Putting the “Protect” in “Protectionism” When It Comes to Food Trucks

It's a guarantee the restaurant industry has more money to throw around than the food truck guild does.

What is the proper role of government?

It’s an important question that we need to think about when reading about stories like this one out of Chicago.

From the Declaration of Independence,

“…to secure these rights, governments are instituted among men…”

The Founding Fathers believed government’s role was to secure and protect our rights, not our bottom line or our business.

Someone needs to let Chicago Alderman Tom Tunney know about this.  He apparently believes the role he plays is to stand between restaurants and innovative competition.  He’s one of two protectionists on the Chicago City Council taking aim at the city’s new food truck industry.

Chicago just began allowing food trucks to operate in the city a little over a week ago and people are already trying to restrict them.

Alderman Tom Tunney’s bill would ban them around Wrigley Field.  Alderman Brendan Reilly’s proposed ordinance would ban them from upscale neighborhoods.

Why?

Check out this quote from Alderman Tunney circa 2011:

According to The Huffington Post, Tunney told the Chicago Sun-Times in 2011, “We’ve got work to do. We need to hear from all sides. We need to make sure we protect … restaurants and foster a trend that, I think, is gonna be here for a while.”

Wow.  He just put it right out there.

According to him, it’s the role of government to protect private businesses from other businesses.  Really think about that while you read this from his campaign website:

As a small business owner, Tom understands the struggles that most small businesses go through. Tom also knows how crucial small businesses are to Lakeview’s continued growth and success.

“That’s why Tom proposed new ordinances to limit where these new businesses could operate, prohibiting them from even considering going where they could be most profitable.”

Seems legit.

It’s not as if the restrictions placed on food carts weren’t already ridiculous.  The Daily Signal reports that regulations will not allow a food truck to stay in one place for more than two hours and they are tracked by GPS.

You know, like a felon out on parole.  Basically, food trucks are like restaurants with an ankle bracelet.

“Where you been today, Mr. Fish Taco Truck?”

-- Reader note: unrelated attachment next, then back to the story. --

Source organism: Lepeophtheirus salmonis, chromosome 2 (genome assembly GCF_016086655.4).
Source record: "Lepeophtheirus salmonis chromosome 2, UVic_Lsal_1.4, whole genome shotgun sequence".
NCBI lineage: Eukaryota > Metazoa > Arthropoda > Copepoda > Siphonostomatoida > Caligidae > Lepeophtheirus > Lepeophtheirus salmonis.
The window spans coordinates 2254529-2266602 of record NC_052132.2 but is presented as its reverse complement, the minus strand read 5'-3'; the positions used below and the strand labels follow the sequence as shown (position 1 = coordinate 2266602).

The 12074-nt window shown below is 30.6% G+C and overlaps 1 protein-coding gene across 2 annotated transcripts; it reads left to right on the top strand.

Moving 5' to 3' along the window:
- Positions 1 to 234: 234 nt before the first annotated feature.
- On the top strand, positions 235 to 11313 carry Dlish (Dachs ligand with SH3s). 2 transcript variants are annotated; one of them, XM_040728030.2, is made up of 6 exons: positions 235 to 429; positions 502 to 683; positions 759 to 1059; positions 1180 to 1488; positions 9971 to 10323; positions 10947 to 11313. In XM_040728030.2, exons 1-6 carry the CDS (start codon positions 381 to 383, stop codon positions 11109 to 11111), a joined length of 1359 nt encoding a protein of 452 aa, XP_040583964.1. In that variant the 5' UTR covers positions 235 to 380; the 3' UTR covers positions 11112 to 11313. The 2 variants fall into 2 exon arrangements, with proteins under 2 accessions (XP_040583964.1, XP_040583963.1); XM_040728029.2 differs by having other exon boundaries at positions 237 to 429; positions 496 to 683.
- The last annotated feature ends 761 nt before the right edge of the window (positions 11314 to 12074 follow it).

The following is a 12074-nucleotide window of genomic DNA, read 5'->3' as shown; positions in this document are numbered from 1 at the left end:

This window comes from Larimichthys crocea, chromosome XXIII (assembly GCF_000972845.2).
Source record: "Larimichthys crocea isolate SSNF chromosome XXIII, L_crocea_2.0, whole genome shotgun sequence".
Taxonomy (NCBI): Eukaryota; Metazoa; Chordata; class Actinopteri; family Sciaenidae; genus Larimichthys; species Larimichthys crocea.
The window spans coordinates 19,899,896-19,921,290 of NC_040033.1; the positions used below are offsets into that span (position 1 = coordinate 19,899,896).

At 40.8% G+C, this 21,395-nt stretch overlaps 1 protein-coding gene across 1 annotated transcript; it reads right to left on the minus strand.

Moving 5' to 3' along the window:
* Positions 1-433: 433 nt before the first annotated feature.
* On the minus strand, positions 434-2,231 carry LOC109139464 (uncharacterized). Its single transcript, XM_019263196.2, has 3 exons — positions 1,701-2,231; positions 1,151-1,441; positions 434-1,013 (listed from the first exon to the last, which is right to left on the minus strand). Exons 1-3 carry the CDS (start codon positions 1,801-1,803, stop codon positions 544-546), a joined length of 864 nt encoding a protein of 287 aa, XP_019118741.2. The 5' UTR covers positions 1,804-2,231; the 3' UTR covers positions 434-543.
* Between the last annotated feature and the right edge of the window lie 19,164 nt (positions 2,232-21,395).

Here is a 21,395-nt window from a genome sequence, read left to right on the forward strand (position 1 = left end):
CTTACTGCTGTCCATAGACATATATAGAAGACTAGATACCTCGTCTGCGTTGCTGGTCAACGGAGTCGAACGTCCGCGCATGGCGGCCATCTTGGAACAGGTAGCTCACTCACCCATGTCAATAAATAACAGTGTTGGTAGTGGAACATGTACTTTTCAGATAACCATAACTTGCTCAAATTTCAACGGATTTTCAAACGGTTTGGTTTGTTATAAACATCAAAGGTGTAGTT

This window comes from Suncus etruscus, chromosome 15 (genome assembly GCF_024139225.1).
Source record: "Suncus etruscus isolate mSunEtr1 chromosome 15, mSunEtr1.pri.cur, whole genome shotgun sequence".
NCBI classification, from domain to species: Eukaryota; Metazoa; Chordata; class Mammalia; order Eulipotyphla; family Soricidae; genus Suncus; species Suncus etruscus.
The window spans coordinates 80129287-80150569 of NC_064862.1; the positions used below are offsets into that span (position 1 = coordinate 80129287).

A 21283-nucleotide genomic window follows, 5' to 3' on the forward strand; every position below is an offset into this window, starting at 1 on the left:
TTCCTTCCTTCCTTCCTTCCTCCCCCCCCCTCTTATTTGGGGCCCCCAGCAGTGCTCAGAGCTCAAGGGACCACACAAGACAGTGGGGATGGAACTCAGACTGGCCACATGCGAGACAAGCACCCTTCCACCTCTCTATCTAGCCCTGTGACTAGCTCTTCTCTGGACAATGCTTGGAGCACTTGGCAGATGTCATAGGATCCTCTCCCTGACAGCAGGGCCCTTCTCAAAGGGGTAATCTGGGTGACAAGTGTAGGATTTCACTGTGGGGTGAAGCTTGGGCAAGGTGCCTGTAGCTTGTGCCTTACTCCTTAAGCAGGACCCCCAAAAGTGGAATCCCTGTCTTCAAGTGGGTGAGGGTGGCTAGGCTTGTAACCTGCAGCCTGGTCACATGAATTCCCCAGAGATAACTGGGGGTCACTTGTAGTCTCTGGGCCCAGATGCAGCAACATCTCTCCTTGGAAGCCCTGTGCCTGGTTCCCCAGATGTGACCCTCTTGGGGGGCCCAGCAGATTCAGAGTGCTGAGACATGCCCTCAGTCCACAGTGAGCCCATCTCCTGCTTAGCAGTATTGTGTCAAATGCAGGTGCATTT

“Oh, you know…around.”

“Yeah, well let’s just see about that.  Says here you were in front of a construction site for two hours, fifteen minutes.”

“Well, it was over lunch and those guys like fish tacos.  And churros…want a churro?”

“Stuff your churro. I’m going to have to bring you in.”

Not only is this oppressive, but the Illinois Policy Institute projects big money for Chicago if they just get out of the food truck industry’s way. Licensing fees alone for food trucks would generate more than $8.5 million annually.

For those who don’t understands licensing fees and their purpose, here’s a graphic explaining it:

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Chicago isn’t the only city with city officials being open and honest about their protectionist beliefs.  Horry County, South Carolina was thinking about letting food trucks run on a trial basis, but couldn’t even allow that. Councilman Harold Worley said he voted against it to protect restaurants.

“I just think the way it’s written is just too much, too soon,” Worley said. “You can say what you want to, it’s going to hurt brick and mortar.

Yeah, it might, if the restaurants can’t compete.  If they can, they will be fine.  But it’s not the role of government to pick winners and losers.

This is why we have so much corruption.  Bureaucrats and politicians who get involved in the free-market, mucking around where they don’t belong.

How much does the restaurant associations donate to these two?  How does that influence their vote?

It’s a guarantee the restaurant industries in both of these cities have more money to throw around than the food truck guild does.  And I honestly don’t blame them for using government to protect their business.  I blame people in government for thinking that’s what they are there to do.

And I blame the people for being more preoccupied with what Kim Kardashian is wearing than how their government is crushing innovation and small business.

So while these hypocrites are keeping restaurants safe from the scourge of competition, businesses that could be generating revenue for their owners, paying employees when they expand and buy more carts, buying supplies from local vendors and providing customers with food they enjoy either don’t exist or are severely handicapped from reaching their full potential.

But at least the restaurants aren’t put in a position where they need to lower their prices, improve their food, provide better service or otherwise be better.

I mean, how does using the free market to force businesses to improve or die benefit a city anyway, right? Aside from the overall quality of the city being better and visitors raving about how great everything was, there’s really nothing to gain allowing the best business to be chosen by a free-market.

Protectionists like Tunney and Worley may honestly believe they are doing the right thing, but in using force to eliminate the threat of competition, they are allowing mediocrity to thrive and small business dreams to die.

Governments, when outside of their roles, tend to hurt the smallest among us first.  Ask a food truck owner in Chicago about it and see if they disagree.

 

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